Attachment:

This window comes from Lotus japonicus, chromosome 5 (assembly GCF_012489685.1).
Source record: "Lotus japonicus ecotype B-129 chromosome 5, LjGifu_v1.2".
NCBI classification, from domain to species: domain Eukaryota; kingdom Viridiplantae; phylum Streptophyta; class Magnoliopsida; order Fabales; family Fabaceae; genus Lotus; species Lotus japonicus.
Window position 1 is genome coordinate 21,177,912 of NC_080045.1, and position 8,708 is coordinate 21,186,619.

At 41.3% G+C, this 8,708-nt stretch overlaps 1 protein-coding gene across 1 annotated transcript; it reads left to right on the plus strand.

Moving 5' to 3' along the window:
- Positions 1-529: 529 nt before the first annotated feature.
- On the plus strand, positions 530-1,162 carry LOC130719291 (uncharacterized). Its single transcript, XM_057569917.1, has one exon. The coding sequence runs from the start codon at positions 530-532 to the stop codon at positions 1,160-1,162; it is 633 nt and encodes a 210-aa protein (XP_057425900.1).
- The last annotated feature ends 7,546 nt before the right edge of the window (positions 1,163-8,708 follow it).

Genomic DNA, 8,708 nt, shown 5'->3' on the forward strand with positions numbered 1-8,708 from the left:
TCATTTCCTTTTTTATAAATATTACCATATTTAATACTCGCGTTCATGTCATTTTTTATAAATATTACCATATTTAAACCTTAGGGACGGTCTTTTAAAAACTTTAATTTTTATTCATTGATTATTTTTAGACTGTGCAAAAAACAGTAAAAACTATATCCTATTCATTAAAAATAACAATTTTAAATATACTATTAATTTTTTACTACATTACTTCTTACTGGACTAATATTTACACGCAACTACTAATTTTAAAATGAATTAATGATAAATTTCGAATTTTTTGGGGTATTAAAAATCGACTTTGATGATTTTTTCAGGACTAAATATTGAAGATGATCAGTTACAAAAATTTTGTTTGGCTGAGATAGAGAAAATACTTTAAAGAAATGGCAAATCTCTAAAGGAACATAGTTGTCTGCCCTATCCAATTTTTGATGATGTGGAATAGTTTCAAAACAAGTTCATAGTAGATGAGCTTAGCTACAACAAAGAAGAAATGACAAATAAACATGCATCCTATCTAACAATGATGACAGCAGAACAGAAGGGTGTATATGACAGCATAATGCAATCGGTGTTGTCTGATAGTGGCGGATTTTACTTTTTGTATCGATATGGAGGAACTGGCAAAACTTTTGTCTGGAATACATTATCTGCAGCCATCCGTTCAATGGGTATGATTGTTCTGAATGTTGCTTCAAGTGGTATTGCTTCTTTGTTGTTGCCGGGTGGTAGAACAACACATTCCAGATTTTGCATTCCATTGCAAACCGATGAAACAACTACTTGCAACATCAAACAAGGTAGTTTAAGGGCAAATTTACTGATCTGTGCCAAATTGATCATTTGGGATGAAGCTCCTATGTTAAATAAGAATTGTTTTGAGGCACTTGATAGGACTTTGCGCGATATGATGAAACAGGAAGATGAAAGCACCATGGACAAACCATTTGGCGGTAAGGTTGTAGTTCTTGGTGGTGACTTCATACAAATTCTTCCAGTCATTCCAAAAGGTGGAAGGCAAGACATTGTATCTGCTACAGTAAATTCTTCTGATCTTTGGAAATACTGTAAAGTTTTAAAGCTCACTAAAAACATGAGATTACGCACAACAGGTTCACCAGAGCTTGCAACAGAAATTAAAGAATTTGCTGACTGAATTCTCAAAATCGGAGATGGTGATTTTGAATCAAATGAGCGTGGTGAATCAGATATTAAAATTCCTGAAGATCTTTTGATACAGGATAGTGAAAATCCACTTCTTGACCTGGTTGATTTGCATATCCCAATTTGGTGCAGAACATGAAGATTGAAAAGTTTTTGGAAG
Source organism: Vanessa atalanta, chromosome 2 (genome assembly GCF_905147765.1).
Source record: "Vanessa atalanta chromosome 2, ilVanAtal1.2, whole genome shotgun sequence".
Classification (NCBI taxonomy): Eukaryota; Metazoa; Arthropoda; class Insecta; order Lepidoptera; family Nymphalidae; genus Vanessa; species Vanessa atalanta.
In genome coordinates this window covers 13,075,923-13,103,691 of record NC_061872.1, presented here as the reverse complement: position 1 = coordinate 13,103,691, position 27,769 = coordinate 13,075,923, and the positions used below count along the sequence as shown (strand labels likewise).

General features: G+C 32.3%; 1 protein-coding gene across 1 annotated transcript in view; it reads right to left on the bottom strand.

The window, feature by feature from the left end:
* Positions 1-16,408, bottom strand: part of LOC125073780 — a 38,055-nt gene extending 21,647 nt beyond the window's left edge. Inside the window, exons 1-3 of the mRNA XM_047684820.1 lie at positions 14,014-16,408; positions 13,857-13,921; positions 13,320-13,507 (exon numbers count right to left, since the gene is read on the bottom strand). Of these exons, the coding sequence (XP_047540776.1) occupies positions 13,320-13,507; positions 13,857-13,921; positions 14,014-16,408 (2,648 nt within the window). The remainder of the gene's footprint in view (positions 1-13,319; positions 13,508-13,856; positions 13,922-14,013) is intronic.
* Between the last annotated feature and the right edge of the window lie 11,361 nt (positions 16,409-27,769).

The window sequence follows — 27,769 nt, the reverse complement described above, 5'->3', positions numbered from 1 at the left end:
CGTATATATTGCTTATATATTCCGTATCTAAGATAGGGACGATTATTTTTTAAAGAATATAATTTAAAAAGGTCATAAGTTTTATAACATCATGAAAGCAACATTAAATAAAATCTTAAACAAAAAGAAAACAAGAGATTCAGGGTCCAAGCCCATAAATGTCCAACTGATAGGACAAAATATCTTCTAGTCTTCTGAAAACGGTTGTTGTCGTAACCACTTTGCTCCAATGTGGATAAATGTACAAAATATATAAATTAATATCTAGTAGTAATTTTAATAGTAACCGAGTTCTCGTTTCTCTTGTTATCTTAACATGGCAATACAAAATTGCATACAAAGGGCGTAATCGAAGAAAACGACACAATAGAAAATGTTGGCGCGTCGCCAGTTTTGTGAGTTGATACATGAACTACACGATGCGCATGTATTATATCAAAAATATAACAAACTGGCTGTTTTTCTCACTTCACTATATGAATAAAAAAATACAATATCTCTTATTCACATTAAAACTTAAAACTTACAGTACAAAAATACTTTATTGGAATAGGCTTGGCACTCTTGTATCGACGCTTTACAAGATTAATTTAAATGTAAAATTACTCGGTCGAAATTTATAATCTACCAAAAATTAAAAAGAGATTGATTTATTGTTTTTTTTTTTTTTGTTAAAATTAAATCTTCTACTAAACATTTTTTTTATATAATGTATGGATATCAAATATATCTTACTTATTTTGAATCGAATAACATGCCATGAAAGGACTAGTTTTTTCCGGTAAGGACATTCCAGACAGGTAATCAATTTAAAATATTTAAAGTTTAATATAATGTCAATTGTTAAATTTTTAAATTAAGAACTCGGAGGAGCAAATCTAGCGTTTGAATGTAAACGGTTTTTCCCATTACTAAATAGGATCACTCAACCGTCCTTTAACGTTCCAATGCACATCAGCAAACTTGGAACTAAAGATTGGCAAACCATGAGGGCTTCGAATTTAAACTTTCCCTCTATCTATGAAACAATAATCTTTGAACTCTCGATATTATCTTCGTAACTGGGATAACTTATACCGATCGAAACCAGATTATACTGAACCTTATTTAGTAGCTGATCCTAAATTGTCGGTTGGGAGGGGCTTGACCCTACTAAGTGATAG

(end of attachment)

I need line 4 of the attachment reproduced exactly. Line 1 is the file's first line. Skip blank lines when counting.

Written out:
Window position 1 is genome coordinate 21,177,912 of NC_080045.1, and position 8,708 is coordinate 21,186,619.